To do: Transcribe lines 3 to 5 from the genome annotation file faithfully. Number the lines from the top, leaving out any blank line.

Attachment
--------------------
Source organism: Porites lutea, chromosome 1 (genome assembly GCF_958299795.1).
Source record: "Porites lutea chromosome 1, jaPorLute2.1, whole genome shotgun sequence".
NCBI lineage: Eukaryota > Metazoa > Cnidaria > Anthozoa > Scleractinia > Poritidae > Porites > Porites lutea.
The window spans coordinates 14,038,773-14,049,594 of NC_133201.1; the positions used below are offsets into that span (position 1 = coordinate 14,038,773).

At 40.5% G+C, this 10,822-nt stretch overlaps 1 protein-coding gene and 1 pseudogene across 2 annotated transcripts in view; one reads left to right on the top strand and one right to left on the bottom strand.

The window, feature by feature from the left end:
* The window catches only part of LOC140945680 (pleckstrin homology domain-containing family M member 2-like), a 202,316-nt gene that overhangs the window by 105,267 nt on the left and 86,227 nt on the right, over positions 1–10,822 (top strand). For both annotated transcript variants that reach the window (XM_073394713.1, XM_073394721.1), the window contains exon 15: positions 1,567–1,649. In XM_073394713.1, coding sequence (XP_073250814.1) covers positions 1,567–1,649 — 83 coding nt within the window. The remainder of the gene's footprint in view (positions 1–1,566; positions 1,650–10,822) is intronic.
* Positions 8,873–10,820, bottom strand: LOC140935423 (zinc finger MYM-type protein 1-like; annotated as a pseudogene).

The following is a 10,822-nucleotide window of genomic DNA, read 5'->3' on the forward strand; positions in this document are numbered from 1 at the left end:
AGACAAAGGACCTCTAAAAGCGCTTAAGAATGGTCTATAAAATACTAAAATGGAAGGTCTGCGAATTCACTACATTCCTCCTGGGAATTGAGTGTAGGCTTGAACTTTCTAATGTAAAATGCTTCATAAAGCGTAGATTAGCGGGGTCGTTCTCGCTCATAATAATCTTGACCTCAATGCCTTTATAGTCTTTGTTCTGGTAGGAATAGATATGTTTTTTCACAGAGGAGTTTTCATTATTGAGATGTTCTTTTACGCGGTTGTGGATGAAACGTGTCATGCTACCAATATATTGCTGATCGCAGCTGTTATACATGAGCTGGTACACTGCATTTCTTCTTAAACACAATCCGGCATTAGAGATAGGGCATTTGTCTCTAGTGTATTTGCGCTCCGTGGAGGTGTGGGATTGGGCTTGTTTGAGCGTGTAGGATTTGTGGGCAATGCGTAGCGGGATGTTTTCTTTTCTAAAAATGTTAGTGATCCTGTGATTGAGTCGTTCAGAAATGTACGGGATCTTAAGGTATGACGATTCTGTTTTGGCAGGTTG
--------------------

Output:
NCBI lineage: Eukaryota > Metazoa > Cnidaria > Anthozoa > Scleractinia > Poritidae > Porites > Porites lutea.
The window spans coordinates 14,038,773-14,049,594 of NC_133201.1; the positions used below are offsets into that span (position 1 = coordinate 14,038,773).

At 40.5% G+C, this 10,822-nt stretch overlaps 1 protein-coding gene and 1 pseudogene across 2 annotated transcripts in view; one reads left to right on the top strand and one right to left on the bottom strand.